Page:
Sitting at the eastern end of the Sound of Mull, Duart Castle is one of Scotland's iconic castles. The castle was built in the 13th century as a fortress guarding the entrance to the Sound of Mull. It has been and still is the seat of the clan Maclean. This wonderful ancient castle is open to the public and attracts thousands of visitors every year.
The dungeons are a sight to behold and it does not take much imagination to realise what a terrible place it must have been. After the Spanish Arnada met their fate in the English Chanel, many fled up through the North Sea and tried to get back to Spain by going round the North of Scotland. The Florencia was wrecked near Tobermory bay and the officers were captured and imprisoned in Duarts dungeon. There are guided tours for those who want to learn about the history of the place and even special tours for children to keep them interested. The castle also has a tearoom to rest and recovery after all the walking and learning!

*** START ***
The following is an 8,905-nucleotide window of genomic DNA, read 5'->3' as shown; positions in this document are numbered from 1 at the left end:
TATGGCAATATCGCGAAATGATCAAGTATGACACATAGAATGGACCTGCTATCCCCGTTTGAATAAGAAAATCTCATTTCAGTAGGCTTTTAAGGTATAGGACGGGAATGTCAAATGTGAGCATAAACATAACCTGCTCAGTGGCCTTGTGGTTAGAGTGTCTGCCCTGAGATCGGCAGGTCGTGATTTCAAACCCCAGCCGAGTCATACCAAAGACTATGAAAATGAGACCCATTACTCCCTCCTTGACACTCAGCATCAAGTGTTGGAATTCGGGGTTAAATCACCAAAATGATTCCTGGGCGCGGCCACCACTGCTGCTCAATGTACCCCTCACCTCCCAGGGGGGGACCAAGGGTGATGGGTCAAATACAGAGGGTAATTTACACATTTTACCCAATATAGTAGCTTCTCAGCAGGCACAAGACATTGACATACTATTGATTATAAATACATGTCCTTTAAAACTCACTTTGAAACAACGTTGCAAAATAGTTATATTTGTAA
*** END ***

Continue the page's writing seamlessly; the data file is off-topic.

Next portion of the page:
The MacLeans over the years have led some colourful lives from their clan home. Hector, 9th Chief, died at Flodden beside James IV. In the 16th Century, the 11th Chief stranded his wife, the sister of the earl of Argyll on a tidal rock a short distance from the castle because she failed to produce him an heir. Lady Catherine was rescued by a passing fisherman and after MacLean had reported his wife’s death to her brother, he accepted an invitation to visit.... his wife was present but nothing was said of it. Although MacLean left Inveraray castle unharmed, he was murdered in Edinburgh shortly afterwards!
The tidal rock is now known as LADY ROCK. It has a clear Navigation mark and is easily and clearly visible from the ferries travelling from Oban through the Sound of Mull.
Hard to believe but his descendant, Lachlan, 13th Chief, went one better. He murdered 18 of the guests at his widowed mother’s wedding then imprisoned and tortured his new step-father.
The MacLean family declined thereafter. They conspired with Queen Elizabeth and the castle was seized, briefly, by James VI (and I). Then they lost most of their lands to the Campbells but Duart was not lost until support for the first Jacobite rebellion resulted in the rest of the estates being surrendered.
Eventually, Sir Fitzroy MacLean purchased the castle in 1911 and restored it to again perform the task of ancestral home of the Clan, and inhabited by the incumbent Chief.
The nearest village is Craignure, Mull